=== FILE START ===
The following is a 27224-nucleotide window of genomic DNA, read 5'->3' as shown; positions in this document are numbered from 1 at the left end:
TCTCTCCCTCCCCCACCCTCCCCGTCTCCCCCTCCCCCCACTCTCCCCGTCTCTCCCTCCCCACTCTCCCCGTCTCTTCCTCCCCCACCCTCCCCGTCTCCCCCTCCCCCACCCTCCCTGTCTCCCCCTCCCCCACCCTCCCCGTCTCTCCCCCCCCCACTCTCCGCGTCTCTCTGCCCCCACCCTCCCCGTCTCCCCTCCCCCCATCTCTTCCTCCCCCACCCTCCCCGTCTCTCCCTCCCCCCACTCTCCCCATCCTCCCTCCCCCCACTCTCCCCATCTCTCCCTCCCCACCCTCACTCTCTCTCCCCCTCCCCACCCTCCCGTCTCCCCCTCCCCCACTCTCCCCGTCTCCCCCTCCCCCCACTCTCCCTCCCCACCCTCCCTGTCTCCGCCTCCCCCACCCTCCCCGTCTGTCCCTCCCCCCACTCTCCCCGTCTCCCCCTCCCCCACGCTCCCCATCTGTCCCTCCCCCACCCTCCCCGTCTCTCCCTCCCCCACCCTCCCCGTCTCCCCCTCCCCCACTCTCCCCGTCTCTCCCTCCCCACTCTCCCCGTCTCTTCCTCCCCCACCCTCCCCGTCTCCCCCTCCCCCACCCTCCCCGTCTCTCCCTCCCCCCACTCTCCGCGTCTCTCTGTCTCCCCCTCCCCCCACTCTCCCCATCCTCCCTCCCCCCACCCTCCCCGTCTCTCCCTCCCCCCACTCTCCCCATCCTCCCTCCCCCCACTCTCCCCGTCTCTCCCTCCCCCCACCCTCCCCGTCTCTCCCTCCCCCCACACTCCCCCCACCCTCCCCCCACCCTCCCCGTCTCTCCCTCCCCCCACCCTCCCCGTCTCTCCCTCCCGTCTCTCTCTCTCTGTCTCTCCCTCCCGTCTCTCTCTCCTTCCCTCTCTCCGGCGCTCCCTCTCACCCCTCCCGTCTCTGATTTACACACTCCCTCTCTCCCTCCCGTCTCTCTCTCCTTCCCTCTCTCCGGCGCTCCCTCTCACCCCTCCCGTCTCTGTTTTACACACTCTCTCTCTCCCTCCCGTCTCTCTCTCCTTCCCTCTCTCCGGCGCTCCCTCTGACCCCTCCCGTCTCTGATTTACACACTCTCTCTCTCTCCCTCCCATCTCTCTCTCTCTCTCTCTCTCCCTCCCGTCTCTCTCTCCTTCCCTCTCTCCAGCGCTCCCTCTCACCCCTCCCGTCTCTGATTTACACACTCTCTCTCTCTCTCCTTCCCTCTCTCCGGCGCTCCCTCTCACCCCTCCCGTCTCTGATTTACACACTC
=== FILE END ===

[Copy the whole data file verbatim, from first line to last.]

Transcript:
The following is a 27224-nucleotide window of genomic DNA, read 5'->3' as shown; positions in this document are numbered from 1 at the left end:
TCTCTCCCTCCCCCACCCTCCCCGTCTCCCCCTCCCCCCACTCTCCCCGTCTCTCCCTCCCCACTCTCCCCGTCTCTTCCTCCCCCACCCTCCCCGTCTCCCCCTCCCCCACCCTCCCTGTCTCCCCCTCCCCCACCCTCCCCGTCTCTCCCCCCCCCACTCTCCGCGTCTCTCTGCCCCCACCCTCCCCGTCTCCCCTCCCCCCATCTCTTCCTCCCCCACCCTCCCCGTCTCTCCCTCCCCCCACTCTCCCCATCCTCCCTCCCCCCACTCTCCCCATCTCTCCCTCCCCACCCTCACTCTCTCTCCCCCTCCCCACCCTCCCGTCTCCCCCTCCCCCACTCTCCCCGTCTCCCCCTCCCCCCACTCTCCCTCCCCACCCTCCCTGTCTCCGCCTCCCCCACCCTCCCCGTCTGTCCCTCCCCCCACTCTCCCCGTCTCCCCCTCCCCCACGCTCCCCATCTGTCCCTCCCCCACCCTCCCCGTCTCTCCCTCCCCCACCCTCCCCGTCTCCCCCTCCCCCACTCTCCCCGTCTCTCCCTCCCCACTCTCCCCGTCTCTTCCTCCCCCACCCTCCCCGTCTCCCCCTCCCCCACCCTCCCCGTCTCTCCCTCCCCCCACTCTCCGCGTCTCTCTGTCTCCCCCTCCCCCCACTCTCCCCATCCTCCCTCCCCCCACCCTCCCCGTCTCTCCCTCCCCCCACTCTCCCCATCCTCCCTCCCCCCACTCTCCCCGTCTCTCCCTCCCCCCACCCTCCCCGTCTCTCCCTCCCCCCACACTCCCCCCACCCTCCCCCCACCCTCCCCGTCTCTCCCTCCCCCCACCCTCCCCGTCTCTCCCTCCCGTCTCTCTCTCTCTGTCTCTCCCTCCCGTCTCTCTCTCCTTCCCTCTCTCCGGCGCTCCCTCTCACCCCTCCCGTCTCTGATTTACACACTCCCTCTCTCCCTCCCGTCTCTCTCTCCTTCCCTCTCTCCGGCGCTCCCTCTCACCCCTCCCGTCTCTGTTTTACACACTCTCTCTCTCCCTCCCGTCTCTCTCTCCTTCCCTCTCTCCGGCGCTCCCTCTGACCCCTCCCGTCTCTGATTTACACACTCTCTCTCTCTCCCTCCCATCTCTCTCTCTCTCTCTCTCTCCCTCCCGTCTCTCTCTCCTTCCCTCTCTCCAGCGCTCCCTCTCACCCCTCCCGTCTCTGATTTACACACTCTCTCTCTCTCTCCTTCCCTCTCTCCGGCGCTCCCTCTCACCCCTCCCGTCTCTGATTTACACACTC